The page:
Bio Note: Although I’m a homebody and a hermit, this time of isolation seems endless, like a long convalescence. I’ve used this great pause to write more and to read books again, as well as submit more of my work. My poetry has appeared in Valparaiso Poetry Review, Prairie Schooner, Poet Lore, and The Nation. I live in rural central Virginia in the woods, alone, still baking bread.
Season of No
Spring arrives, then summer during the season of no. No proms or graduation parties, no Mother’s Day or Father’s Day dinners. No browsing new books or sales racks, no art or art supplies, or seeing what produce is fresh, in season. No popping in or coffee dates to catch up on news. Weddings postponed, couples live together in quarantine, voice irritations and endearments. Season of baking bread and cookies, season of no limit to how much you can sleep. Limits on how much butter, meat, and toilet paper you can buy. Insomnia and no limit to what you can worry about. No justice for people of color, for the poor murdered by police, recorded on three cameras. No bottom for a so- called president’s rhetoric inciting hate crimes. No shortage of tear gas. No halt to the worldwide spread of a novel virus whose only job is to replicate. Not enough testing. No proper funerals or memorial services. No saying goodbye or holding hands. No travel or summer camp. No treatment, no vaccine. Prevention measures ignored and mocked by those who want haircuts, manicures, massages. Maybe the planet is telling us, No. Humans are no longer welcome here.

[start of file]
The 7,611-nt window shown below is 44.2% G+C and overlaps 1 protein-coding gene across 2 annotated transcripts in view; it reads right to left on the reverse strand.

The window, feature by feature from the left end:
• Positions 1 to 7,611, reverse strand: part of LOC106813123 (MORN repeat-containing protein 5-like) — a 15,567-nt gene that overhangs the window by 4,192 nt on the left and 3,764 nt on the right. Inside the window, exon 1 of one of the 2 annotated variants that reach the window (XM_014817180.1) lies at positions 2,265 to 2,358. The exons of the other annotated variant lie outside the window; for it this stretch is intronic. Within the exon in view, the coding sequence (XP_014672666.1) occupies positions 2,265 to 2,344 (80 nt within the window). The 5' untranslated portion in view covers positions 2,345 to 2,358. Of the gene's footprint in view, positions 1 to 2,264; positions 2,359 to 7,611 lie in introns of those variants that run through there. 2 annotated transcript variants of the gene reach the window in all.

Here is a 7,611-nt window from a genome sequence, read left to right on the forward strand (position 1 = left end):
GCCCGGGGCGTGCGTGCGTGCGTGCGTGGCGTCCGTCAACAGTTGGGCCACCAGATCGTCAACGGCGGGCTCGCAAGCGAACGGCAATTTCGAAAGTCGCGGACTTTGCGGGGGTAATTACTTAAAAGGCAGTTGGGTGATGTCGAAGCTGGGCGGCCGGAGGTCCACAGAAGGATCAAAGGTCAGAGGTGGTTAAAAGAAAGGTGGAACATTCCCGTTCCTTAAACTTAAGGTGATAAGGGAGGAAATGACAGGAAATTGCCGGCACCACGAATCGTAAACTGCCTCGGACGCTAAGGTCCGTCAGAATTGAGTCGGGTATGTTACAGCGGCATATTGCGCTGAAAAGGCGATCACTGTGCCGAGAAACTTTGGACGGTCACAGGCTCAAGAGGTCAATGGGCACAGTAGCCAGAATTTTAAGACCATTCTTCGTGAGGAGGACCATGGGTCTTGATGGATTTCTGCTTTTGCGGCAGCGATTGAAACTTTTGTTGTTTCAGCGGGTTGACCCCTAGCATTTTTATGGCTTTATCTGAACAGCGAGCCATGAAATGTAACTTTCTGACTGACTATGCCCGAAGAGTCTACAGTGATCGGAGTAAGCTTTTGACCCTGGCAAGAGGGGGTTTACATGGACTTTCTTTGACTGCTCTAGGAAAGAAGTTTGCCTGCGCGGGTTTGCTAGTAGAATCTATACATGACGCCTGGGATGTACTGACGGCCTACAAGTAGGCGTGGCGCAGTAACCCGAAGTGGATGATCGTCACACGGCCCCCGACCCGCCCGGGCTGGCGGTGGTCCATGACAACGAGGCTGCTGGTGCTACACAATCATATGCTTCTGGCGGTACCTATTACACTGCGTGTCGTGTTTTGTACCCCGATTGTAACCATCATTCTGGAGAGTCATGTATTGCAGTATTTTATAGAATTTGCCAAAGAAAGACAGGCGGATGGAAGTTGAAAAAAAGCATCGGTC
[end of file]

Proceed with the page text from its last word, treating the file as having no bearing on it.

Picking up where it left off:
Originally published in Life in the Time. June 9, 2020
Perhaps the climb up Old Rag, not far from me, or past the gate to Mr. Nuckols’s property to see this year’s calves before the males are hauled off to slaughter. I could walk the Camino de Santiago at my own pace, nodding to others on the way or climb Kilimanjaro. How about a ticket to Mars, one-way? I’d like to see Down House, take a loop on his Sandwalk, most doable with my bad leg. The Galapagos calls, though travel is too arduous, exhausts me from where I sit in my window seat. An interior pilgrimage might suffice, a trek to remote corners where memories are still preserved: scent of chlorine in my Florida pool, its cool blue morning, cooing mourning doves perched on wires. I can back up to my childhood bedroom with my sister so near I can pat her arm. My parents’ voices beyond the thin wall. A pilgrimage to Brooklyn, my friends across the street, I walk again to Shellbank Junior High School with Maureen, Linda, and Mally. We wait for Gavrielle, innocent of what’s ahead.
Originally published in Halfway Down the Stairs, September 1, 2020
©2021 Joan Mazza
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